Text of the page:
Trust in the CDC, Teaching Students with Disabilities, Russian Mercenaries: RAND Weekly Recap

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April 9, 2021

We discuss declining public trust in the CDC; educating students with disabilities in the COVID-19 era; changes in the U.S. justice system; Russian mercenaries; why Biden should take the lead in promoting Japan–South Korea cooperation; and improving access to military behavioral health care.

The exterior of the Tom Harkin Global Communications Center, otherwise known as Building 19, located on the Centers for Disease Control and Prevention's (CDC) Roybal Campus in Atlanta, Georgia.

Photo by James Gathany/CDC

Trust in the CDC Declined Amid the Pandemic

Public trust in the U.S. Centers for Disease Control and Prevention fell by about 10 percent from May to October 2020, a critical period of the COVID-19 pandemic. That's according to new RAND survey data.

The drop in trust was particularly significant among people who intended to vote for a candidate other than Joe Biden in the 2020 presidential election or did not intend to vote at all. This suggests that views of the CDC are now strongly politicized, and the Biden administration may face an uphill battle in rebuilding trust in the CDC.

Key to winning this battle, RAND researchers say, is identifying who Americans view as trusted messengers regarding vaccines and public health policies. It's also important to help the public understand the scientific rationale for policy changes and guidance aimed at preventing the spread of the virus.

A teacher and student wearing face masks talk to each other using sign language, photo by Wavebreakmedia/Getty Images

Photo by Wavebreakmedia/Getty Images

Educating Students with Disabilities in the COVID-19 Era

COVID-19 has led to major disruptions in the way that teachers educate students with disabilities. To learn more about these challenges, RAND surveyed nearly 1,600 teachers across the United States. About two in five respondents said that their schools offered alternative instructional arrangements for students with disabilities. Such arrangements were less common in schools serving more students of color and more students experiencing poverty.

A statue of Lady Justice wearing a face mask, photos by Ulf, Honcharuk/Adobe Stock; design by Peter Soriano/RAND Corporation

A statue of Lady Justice wearing a mask

Photos by Ulf, Honcharuk/Adobe Stock; design by Peter Soriano/RAND

America's Criminal Justice System During the Pandemic and Beyond

As COVID-19 swept through the United States last year, criminal justice entities—including law enforcement, court systems, and corrections facilities—had to adapt to slow the spread of disease. At the same time, national protests in response to the killing of George Floyd and other Black Americans created significant pressure for criminal justice reform. How has this unprecedented period affected the criminal justice system? And how might it shape the post-pandemic future? RAND convened a panel of experts to find out.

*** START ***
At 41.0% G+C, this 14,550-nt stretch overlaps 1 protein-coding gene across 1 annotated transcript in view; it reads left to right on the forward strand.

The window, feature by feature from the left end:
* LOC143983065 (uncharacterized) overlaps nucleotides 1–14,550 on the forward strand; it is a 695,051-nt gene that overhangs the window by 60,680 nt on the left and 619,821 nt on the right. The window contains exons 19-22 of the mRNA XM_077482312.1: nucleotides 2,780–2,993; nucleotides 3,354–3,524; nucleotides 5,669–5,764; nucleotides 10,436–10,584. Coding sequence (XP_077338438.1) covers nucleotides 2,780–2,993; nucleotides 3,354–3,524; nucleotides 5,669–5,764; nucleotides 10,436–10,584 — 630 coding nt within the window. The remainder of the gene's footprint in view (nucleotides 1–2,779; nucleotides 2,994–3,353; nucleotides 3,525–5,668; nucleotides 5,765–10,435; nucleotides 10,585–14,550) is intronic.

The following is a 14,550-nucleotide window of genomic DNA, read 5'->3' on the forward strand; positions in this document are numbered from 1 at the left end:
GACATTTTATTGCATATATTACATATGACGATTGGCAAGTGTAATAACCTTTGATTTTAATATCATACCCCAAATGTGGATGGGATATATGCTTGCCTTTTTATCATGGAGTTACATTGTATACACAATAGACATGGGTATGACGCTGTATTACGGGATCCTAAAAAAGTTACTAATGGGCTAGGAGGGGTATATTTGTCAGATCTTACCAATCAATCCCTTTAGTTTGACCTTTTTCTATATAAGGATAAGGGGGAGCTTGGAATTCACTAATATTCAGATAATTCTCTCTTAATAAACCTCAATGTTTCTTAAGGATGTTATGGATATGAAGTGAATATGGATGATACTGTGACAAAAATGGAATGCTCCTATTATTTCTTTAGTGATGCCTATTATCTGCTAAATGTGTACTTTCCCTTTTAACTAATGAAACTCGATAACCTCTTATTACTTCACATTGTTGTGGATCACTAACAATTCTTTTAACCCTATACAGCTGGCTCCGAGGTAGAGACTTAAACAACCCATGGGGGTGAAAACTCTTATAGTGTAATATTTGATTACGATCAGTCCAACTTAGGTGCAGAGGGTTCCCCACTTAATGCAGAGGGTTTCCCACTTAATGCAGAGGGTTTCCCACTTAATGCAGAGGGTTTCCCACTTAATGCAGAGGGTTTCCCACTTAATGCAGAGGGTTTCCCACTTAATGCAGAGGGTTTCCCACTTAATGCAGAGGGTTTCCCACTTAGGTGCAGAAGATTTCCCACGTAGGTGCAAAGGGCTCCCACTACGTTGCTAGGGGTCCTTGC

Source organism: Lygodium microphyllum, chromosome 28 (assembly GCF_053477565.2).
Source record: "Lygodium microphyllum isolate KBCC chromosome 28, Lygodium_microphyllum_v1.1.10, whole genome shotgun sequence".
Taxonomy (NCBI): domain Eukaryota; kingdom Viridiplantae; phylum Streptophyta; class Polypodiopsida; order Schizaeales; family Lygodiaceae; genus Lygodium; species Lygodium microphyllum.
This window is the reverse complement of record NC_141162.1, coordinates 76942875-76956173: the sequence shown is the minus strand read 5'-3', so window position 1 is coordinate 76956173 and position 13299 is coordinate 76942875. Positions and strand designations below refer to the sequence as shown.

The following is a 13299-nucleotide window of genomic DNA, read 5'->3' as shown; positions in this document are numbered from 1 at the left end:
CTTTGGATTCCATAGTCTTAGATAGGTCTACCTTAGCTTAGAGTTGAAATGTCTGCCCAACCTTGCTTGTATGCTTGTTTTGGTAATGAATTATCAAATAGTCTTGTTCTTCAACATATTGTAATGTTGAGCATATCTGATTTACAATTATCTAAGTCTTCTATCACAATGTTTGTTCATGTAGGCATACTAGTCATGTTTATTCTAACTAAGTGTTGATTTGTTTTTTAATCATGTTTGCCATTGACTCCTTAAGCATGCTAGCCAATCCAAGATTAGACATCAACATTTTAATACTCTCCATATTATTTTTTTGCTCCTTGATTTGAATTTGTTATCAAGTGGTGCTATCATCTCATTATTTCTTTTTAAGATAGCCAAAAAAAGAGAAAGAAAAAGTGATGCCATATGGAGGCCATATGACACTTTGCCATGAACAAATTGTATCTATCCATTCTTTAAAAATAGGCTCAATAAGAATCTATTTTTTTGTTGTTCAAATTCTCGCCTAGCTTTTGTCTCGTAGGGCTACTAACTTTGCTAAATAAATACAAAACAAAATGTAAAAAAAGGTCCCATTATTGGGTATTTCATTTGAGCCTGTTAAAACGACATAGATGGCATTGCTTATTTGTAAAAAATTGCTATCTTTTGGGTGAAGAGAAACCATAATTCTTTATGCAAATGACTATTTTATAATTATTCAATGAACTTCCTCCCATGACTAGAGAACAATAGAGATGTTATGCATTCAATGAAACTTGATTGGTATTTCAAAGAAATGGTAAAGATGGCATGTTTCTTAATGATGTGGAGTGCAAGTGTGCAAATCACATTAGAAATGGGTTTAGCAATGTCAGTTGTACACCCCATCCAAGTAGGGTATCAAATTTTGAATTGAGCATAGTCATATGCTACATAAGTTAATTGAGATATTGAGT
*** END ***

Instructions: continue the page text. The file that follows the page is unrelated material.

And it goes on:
Russian trucks on the road heading to Deir al-Zor in Kabakeb near Deir al-Zor, Syria, September 21, 2017, photo by Omar Sanadiki/Reuters

Russian trucks near Deir al-Zor, Syria, September 21, 2017

Photo by Omar Sanadiki/Reuters

Russian Mercenaries: Strategic Supermen or Weak Link?

Russia relies heavily on private security contractors—mercenaries—to threaten its competitors' interests. But the Kremlin's “little green men” may actually be “little green vulnerabilities,” say RAND experts. For one thing, Russian mercenaries are often unreliable. In at least a few cases, their will to fight appeared to be poor, and they have repeatedly shown that they will choose self-interest over state interests. The United States could exploit such weaknesses to thwart Russian efforts to undermine Western democracy.

U.S. Secretary of State Antony Blinken and Defense Secretary Lloyd Austin meet with Japanese Prime Minister Yoshihide Suga at the Prime Minister's office in Tokyo, Japan, March 16, 2021, photo by Eugene Hoshiko/Pool via Reuters

U.S. Secretary of State Antony Blinken and Defense Secretary Lloyd Austin meet with Japanese Prime Minister Yoshihide Suga, Tokyo, March 16, 2021

Photo by Eugene Hoshiko/Pool via Reuters

How Biden Can Strengthen Ties Between Japan and South Korea

On April 16, President Joe Biden and Japanese Prime Minister Suga Yoshihide will meet in Washington. According to RAND's Scott Harold, this summit may be an opportunity for Biden to push for U.S.-Japan allied cooperation with South Korea. If the United States doesn't take the lead, then actors that don't support Washington's agenda could pursue their goals. This could lead to negative consequences for the United States, says Harold.

A Special Tactics Airman surveys a target following close air support training during RED FLAG-Alaska 18-3 at Eielson Air Force Base, Alaska, August 16, 2018, photo by Tech. Sgt. Sandra Welch/U.S. Air Force

A Special Tactics Airman surveys a target following a training at Eielson Air Force Base, Alaska, August 16, 2018

Photo by Tech. Sgt. Sandra Welch/U.S. Air Force

Accessing Military Behavioral Health Care: Geography Matters

U.S. service members who live more than 40 miles from a military health facility may struggle to receive high-quality behavioral health care. That's according to a new RAND study. More specifically, remote service members diagnosed with PTSD, substance use disorder, or depression are often less likely to receive the recommended treatment. The authors recommend monitoring the care delivered to remote service members and further expanding access to telehealth.

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